Samaj Pragati Sahayog
SPS has made a number of notable contributions to research and policy advocacy. In 1998 India’s Drylands, a study we carried out for the Union Ministry of Finance and the UNDP on the macro-economic significance of watershed programmes for food security, employment guarantee and sustainable development, was published and released world-wide by the Oxford University Press. In 2005-06, Dr. Mihir Shah (SPS Secretary from 1993 to 2008), served as Honorary Adviser to the Parthasarathy Committeeset up by the Government of India to review India’s watershed programmes. He was largely responsible for drafting the report of this Committee that suggests path-breaking reforms in the watershed sector.
As the Chairman of the Parthasarathy Committee said in his Foreword to the report, “This report would not have been possible without the unstinted support given by Dr. Mihir Shah of Samaj Pragati Sahayog (SPS), who went far beyond his call as Honorary Advisor to the Committee, and willingly assumed onerous responsibility. He has managed to integrate into a flowing and limpid narrative a vast amount of information in the form of submissions and reports that I had gathered from my visits, the research insights gleaned from a decade or more of published academic outputs, besides drawing upon his own vast experience of running similar projects with disadvantaged sections of the tribal community in remote central India. He has synthesized the learning in a way that makes the report eminently readable, and at the same time ensures that it never falls short of requisite standards of erudition. I am sure this report will be used both by practitioners and the academic community with profit. I would like to thank Dr. Mihir Shah and his research team at SPS for an outcome that is characterized by a sense of balance and moderation considering the passions that this programme so easily provokes in many quarters. The report, at the same time, is shot through with a sense of deep commitment and urgency about what is required to be done by policy makers and implementers alike.”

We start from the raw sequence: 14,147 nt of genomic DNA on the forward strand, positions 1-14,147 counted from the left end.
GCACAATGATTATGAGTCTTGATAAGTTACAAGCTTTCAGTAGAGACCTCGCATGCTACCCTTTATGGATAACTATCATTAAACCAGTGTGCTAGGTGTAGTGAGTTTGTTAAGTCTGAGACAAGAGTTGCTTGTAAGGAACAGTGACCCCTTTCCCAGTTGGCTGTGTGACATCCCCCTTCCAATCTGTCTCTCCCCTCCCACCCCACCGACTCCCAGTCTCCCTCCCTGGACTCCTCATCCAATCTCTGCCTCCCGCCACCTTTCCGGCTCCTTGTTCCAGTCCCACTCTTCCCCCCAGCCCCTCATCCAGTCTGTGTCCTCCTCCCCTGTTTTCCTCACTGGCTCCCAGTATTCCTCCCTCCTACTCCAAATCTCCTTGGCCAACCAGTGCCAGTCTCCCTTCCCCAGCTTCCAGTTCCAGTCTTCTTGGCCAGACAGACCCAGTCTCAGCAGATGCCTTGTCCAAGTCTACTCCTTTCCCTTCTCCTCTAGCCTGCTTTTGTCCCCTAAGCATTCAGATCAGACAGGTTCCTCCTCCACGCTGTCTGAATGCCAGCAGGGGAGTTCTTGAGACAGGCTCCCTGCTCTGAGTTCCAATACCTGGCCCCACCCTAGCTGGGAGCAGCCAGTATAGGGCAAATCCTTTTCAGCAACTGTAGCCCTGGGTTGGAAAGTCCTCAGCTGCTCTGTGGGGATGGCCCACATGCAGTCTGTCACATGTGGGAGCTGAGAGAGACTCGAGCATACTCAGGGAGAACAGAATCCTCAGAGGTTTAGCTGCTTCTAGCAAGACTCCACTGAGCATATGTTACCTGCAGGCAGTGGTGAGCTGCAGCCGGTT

A landmark achievement of the research done by SPS was the publication in 1998 of India’s Drylands: Tribal Societies and Development through Environmental Regeneration. This book argued for a decisive shift in macro-economic policy towards India’s neglected drylands. In the last decade some major changes in India’s policy regime reflected an affirmation of the arguments made in specific chapters of the India’s Drylands. These include
Widespread recognition the groundwater situation in India was indeed far more critical than hitherto been realised;Setting Up of the National Rainfed Areas Authority in 2006, specifically focused on the issues of development of the dryland regions; Passage of the Forest Rights Act, 2006; Passage of the Mahatma Gandhi National Rural Employment Guarantee Act (MGNREGA) in 2005 for full public employment guarantee for rural households; and Formulation of the new Common Guidelines for Watershed Development, providing a framework for watershed development interventions in dryland areas.
With these changes happening, it is important that we re-visit the key arguments of the various chapters of the book and cast them in a new form in the light of the learnings from the subsequent experience. The book is currently under a process of revision.
The Indian Express | October 16, 2014
The Hindu | September 16, 2014
The Indian Express | July 3, 2014
The Hindu | January 3, 2014
The Hindu | November 26, 2010
The Hindu | October 30, 2009
EPW | January 19, 2013
Mihir Shah, Himanshu Kulkarni
EPW | July 25, 2015
EPW | June 19, 2010
EPW | November 15, 2008